STAGE REVIEW : Agony on Trial

TIMES THEATER CRITIC

"People die from an excess of the truth," goes a line somewhere in the second half of Ariel Dorfman's "Death and the Maiden," that opened Tuesday at the Brooks Atkinson Theatre. It sums up in a nutshell, what this self-exiled Chilean's latest play is mostly about: the truth. Does it exist? Whose truth? And can it ever be finite?

New take. Old subject. Somewhere "in a country that is probably Chile, but could be any country that has given itself a democratic government just after a long period of dictatorship," a husband brings home a stranger whom his wife recognizes, or thinks she recognizes, as a doctor who tortured and raped her years ago.

The husband, Gerardo Escobar, is a self-possessed lawyer with burgeoning political connections in the new democracy, played here with real Yankee self-possession by Richard Dreyfuss. The stranger Escobar brings home is Roberto Miranda, a man who picked him up on the highway when he had a flat tire and discovered that his spare was flat and his jack was missing. The good Samaritan's reward when he accompanies his rider into the house are the perceptions, or misperceptions, of the man's skittish wife, Paulina Salas.

Paulina is an unstable woman with her own political and psychiatric history. Thinking she recognizes Miranda (a straightforward Gene Hackman) as the torturer who, under the previous dictatorship, abused and tormented her, she bides her time and, in the night, single-handedly knocks the man out and trusses him to a chair. Guess who's surprised to find him there in the morning.

The rest of the play revolves around the issue of what's real and what's not, who is remembering correctly and who isn't and what to do to resolve it. The situation is made in heaven. Or in hell. A woman who has been tortured now finds herself in possession of her torturer, tipped off by his affection for the music of Franz Schubert which, she claims, he listened to during their sessions together. (Hence the play's title, taken from Schubert's quartet.)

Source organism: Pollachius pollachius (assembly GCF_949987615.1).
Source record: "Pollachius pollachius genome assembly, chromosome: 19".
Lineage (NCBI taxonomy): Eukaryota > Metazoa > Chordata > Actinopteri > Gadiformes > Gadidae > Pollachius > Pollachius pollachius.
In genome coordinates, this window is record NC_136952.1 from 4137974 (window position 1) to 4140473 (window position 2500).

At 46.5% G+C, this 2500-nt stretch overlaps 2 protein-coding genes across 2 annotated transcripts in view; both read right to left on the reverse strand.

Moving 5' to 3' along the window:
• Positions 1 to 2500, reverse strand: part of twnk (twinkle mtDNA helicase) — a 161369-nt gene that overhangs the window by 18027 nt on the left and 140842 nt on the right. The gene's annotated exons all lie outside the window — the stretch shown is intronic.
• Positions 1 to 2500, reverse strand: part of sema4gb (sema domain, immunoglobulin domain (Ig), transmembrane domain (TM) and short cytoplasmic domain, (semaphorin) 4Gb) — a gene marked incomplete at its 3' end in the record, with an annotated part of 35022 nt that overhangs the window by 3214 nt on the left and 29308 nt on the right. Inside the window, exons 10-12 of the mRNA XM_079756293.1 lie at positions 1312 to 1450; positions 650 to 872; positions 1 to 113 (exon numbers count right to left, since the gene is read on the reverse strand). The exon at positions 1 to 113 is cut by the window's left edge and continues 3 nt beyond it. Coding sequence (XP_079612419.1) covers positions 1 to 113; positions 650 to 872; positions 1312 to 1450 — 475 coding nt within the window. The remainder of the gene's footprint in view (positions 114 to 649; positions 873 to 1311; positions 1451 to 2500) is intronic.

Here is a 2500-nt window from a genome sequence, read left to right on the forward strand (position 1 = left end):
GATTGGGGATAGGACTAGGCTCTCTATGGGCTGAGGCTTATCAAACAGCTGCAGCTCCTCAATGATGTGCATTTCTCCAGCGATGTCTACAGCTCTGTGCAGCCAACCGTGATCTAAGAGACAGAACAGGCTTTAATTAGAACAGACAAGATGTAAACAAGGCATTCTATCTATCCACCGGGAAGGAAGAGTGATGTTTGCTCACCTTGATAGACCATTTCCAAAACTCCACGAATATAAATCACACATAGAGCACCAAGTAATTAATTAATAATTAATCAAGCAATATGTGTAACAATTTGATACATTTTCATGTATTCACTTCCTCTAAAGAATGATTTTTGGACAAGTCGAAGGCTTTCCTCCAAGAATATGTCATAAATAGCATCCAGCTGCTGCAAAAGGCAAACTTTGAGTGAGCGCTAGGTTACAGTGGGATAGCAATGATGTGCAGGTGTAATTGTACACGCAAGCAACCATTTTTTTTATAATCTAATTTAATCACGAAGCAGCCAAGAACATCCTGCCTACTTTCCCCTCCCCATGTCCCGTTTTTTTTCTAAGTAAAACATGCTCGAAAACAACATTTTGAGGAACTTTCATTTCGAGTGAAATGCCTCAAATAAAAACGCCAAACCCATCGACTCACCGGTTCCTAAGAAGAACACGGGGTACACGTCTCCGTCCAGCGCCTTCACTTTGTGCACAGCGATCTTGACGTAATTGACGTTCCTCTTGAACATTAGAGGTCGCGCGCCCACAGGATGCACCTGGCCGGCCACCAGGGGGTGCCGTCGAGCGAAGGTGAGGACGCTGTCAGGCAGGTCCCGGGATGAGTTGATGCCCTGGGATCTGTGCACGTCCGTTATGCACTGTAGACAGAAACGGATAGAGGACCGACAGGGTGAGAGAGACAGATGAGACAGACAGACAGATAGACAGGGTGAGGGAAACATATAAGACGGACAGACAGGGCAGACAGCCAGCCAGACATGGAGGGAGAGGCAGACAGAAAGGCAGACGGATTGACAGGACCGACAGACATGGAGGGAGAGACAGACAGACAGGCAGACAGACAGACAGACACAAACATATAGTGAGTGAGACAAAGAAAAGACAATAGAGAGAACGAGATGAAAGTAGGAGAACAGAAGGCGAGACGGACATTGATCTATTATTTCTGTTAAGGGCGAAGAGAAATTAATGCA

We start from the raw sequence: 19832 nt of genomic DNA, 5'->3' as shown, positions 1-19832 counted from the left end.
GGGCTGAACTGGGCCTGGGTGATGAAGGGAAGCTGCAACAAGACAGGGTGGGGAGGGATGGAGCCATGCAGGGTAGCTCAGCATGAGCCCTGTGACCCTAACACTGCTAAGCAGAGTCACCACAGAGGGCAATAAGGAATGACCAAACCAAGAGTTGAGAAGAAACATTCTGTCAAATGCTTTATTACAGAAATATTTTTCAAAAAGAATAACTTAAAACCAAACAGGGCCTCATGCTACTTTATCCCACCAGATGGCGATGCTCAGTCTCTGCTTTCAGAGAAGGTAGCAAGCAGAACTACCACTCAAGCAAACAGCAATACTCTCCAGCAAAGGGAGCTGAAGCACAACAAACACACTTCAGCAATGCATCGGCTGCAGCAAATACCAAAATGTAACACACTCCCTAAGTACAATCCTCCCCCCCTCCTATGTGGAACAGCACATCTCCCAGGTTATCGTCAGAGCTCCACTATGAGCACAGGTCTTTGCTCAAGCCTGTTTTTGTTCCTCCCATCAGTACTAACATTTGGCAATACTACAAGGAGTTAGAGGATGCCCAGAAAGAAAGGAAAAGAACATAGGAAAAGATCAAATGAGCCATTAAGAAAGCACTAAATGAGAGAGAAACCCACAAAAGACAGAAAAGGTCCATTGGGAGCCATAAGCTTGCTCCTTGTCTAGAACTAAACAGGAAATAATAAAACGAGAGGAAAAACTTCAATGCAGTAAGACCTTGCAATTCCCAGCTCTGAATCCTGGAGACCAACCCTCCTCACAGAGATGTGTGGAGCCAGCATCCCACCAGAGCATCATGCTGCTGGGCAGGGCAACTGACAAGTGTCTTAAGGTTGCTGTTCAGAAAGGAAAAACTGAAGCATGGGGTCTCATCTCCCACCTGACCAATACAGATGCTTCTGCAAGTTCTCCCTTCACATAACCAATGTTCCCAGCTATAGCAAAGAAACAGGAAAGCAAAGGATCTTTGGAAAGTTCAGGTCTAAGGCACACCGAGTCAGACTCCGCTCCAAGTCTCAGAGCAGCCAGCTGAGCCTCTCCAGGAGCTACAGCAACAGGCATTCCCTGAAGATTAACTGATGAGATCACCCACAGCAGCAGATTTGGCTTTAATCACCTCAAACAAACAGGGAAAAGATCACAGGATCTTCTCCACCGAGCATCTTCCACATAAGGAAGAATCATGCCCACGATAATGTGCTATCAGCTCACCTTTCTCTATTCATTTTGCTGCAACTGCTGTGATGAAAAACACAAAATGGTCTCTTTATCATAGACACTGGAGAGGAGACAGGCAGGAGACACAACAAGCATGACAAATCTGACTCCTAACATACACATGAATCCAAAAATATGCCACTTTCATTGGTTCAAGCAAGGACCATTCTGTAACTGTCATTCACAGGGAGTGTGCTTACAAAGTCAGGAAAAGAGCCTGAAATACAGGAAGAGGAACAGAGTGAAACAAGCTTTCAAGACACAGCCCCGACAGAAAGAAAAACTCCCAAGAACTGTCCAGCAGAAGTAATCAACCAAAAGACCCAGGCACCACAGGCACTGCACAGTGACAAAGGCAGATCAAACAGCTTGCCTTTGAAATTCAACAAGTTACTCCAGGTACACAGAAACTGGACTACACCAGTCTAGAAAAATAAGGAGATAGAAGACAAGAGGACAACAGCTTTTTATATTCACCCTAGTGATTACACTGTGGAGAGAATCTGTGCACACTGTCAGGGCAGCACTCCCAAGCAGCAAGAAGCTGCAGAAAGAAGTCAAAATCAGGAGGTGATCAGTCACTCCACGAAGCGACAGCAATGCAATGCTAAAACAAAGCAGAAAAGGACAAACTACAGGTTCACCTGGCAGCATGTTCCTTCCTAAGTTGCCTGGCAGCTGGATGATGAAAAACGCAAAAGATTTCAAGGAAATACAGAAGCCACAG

So the victim becomes the aggressor and somewhere in the middle, the truth is irretrievably lost. So much so, that Dorfman, too, is not able to provide a satisfactory ending. Instead, he provides a confusing one. Along the way he flirts with threats of violence and tosses in some theatrical gimmickry, such as having Paulina remove her panties to make a gag for her prisoner. And he ups the ante by digging up old grievances between husband and wife with which to poison the air.

"Rashomon" is the classic example of the unresolvable triangle in which three people each have their own version of the truth, a subject of endless permutations. But set-ups such as this one amount to loaded decks. Despite individual scenes of carefully calculated power, with Glenn Close as a hard-edged, erratic Paulina who stalks Hackman as her enemy with the zeal of a starving tigress, the danger in "Death and the Maiden" is too contrived to be seriously dangerous.

That's one problem. Another has to do with the play's identity. It wants to be political, with glancing references to the previous regime and the difficulty of adapting to democracy ("We survived dictatorship and now we're doing to each other what those bastards did to us"), but its politics aren't convincing. As in Dorfman's "Widows," seen last year at the Mark Taper Forum, they are an overlay on what amounts to a whodunit. Since the play has been directed by Mike Nichols as exactly that, a straightforward whodunit with marital complications, the results are perfunctory, and while the actors are certainly skilled, they are rarely deep.

Close captures something primitive and instinctual when, as the obsessed victim-predator, she recognizes her nemesis by his smell and skin as well as his taste in music. But except for these isolated events, an emotional sensibility has been missed here and a pseudo-suspense substituted for it. Even Dorfman's attempt at a more profound examination of the nature of truth and deception, with false confessions that may be true and marital dissembling ("He deceived me for my own good and I deceived him for his own good"), is scuttled by the literal approach.

The action, except for a brief last scene, takes place on the open terrace-living room of a swanky seaside home, enticingly designed by Tony Walton and lit by Jules Fisher, that has a distancing aura of affluence and elitism without the style to go with it. Tom Sorce's sound of crashing waves is a constant underlying throb. But it is also symptomatic of the kind of cosmetics on which the production relies instead of counting on its own inward propulsion.

This detachment is not healthy for a play that concerns itself with any number of passionate emotions, and it's hard to tell if it is Nichols' idea or Dorfman's. "Death and the Maiden's" success in London suggests the former. Either way, this production begs for more glory than it can muster.

'Death and the Maiden'

Glenn Close: Paulina Salas

Richard Dreyfuss: Gerardo Escobar, her husband

Gene Hackman: Roberto Miranda

A play by Ariel Dorfman at the Brooks Atkinson Theatre. Producers Roger Berlind, Gladys Nederlander, Frederick Zollo, in association with Thom Mount and Bonnie Timmermann. Associate producers Hal Luftig, Ron Kastner, Peter Lawrence, Sue Macnair. Director Mike Nichols. Sets Tony Walton. Lights Jules Fisher. Costumes Ann Roth. Sound Tom Sorce. Production stage manager Anne Keefe.

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